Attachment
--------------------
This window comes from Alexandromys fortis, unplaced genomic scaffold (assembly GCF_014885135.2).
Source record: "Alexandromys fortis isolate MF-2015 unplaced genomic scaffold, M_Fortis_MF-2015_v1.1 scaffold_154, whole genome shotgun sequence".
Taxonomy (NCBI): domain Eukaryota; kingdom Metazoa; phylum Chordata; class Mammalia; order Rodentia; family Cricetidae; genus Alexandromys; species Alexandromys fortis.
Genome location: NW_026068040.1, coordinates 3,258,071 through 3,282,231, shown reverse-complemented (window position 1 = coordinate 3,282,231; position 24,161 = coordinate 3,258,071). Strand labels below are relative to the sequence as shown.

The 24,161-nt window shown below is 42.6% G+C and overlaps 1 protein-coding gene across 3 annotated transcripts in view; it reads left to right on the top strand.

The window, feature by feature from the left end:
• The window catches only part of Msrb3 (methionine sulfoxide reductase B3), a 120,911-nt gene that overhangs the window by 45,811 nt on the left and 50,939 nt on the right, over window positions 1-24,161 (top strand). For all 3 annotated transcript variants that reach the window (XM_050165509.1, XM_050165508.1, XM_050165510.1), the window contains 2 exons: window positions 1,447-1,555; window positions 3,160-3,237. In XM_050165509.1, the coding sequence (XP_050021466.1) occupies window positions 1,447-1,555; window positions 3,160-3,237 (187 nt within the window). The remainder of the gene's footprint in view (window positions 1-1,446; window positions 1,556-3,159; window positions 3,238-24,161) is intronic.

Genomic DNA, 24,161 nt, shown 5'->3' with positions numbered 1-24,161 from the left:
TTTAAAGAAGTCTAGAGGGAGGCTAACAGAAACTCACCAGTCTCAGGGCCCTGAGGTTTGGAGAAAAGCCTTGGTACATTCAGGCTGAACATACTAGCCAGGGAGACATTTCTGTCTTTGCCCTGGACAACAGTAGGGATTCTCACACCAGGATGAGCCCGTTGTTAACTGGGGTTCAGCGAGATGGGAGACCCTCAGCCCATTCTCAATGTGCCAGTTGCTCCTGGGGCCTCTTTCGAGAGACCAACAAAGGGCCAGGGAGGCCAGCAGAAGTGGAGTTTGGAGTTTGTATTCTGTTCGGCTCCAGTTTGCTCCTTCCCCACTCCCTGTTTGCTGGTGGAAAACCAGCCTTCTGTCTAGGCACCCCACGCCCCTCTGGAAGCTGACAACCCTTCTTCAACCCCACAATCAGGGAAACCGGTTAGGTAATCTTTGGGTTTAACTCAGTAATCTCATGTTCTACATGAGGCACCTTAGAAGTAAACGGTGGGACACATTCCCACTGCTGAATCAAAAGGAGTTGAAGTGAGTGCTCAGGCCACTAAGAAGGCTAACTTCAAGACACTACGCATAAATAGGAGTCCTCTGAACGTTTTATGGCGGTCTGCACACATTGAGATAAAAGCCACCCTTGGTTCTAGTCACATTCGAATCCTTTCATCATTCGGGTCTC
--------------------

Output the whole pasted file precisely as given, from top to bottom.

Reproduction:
This window comes from Alexandromys fortis, unplaced genomic scaffold (assembly GCF_014885135.2).
Source record: "Alexandromys fortis isolate MF-2015 unplaced genomic scaffold, M_Fortis_MF-2015_v1.1 scaffold_154, whole genome shotgun sequence".
Taxonomy (NCBI): domain Eukaryota; kingdom Metazoa; phylum Chordata; class Mammalia; order Rodentia; family Cricetidae; genus Alexandromys; species Alexandromys fortis.
Genome location: NW_026068040.1, coordinates 3,258,071 through 3,282,231, shown reverse-complemented (window position 1 = coordinate 3,282,231; position 24,161 = coordinate 3,258,071). Strand labels below are relative to the sequence as shown.

The 24,161-nt window shown below is 42.6% G+C and overlaps 1 protein-coding gene across 3 annotated transcripts in view; it reads left to right on the top strand.

The window, feature by feature from the left end:
• The window catches only part of Msrb3 (methionine sulfoxide reductase B3), a 120,911-nt gene that overhangs the window by 45,811 nt on the left and 50,939 nt on the right, over window positions 1-24,161 (top strand). For all 3 annotated transcript variants that reach the window (XM_050165509.1, XM_050165508.1, XM_050165510.1), the window contains 2 exons: window positions 1,447-1,555; window positions 3,160-3,237. In XM_050165509.1, the coding sequence (XP_050021466.1) occupies window positions 1,447-1,555; window positions 3,160-3,237 (187 nt within the window). The remainder of the gene's footprint in view (window positions 1-1,446; window positions 1,556-3,159; window positions 3,238-24,161) is intronic.

Genomic DNA, 24,161 nt, shown 5'->3' with positions numbered 1-24,161 from the left:
TTTAAAGAAGTCTAGAGGGAGGCTAACAGAAACTCACCAGTCTCAGGGCCCTGAGGTTTGGAGAAAAGCCTTGGTACATTCAGGCTGAACATACTAGCCAGGGAGACATTTCTGTCTTTGCCCTGGACAACAGTAGGGATTCTCACACCAGGATGAGCCCGTTGTTAACTGGGGTTCAGCGAGATGGGAGACCCTCAGCCCATTCTCAATGTGCCAGTTGCTCCTGGGGCCTCTTTCGAGAGACCAACAAAGGGCCAGGGAGGCCAGCAGAAGTGGAGTTTGGAGTTTGTATTCTGTTCGGCTCCAGTTTGCTCCTTCCCCACTCCCTGTTTGCTGGTGGAAAACCAGCCTTCTGTCTAGGCACCCCACGCCCCTCTGGAAGCTGACAACCCTTCTTCAACCCCACAATCAGGGAAACCGGTTAGGTAATCTTTGGGTTTAACTCAGTAATCTCATGTTCTACATGAGGCACCTTAGAAGTAAACGGTGGGACACATTCCCACTGCTGAATCAAAAGGAGTTGAAGTGAGTGCTCAGGCCACTAAGAAGGCTAACTTCAAGACACTACGCATAAATAGGAGTCCTCTGAACGTTTTATGGCGGTCTGCACACATTGAGATAAAAGCCACCCTTGGTTCTAGTCACATTCGAATCCTTTCATCATTCGGGTCTC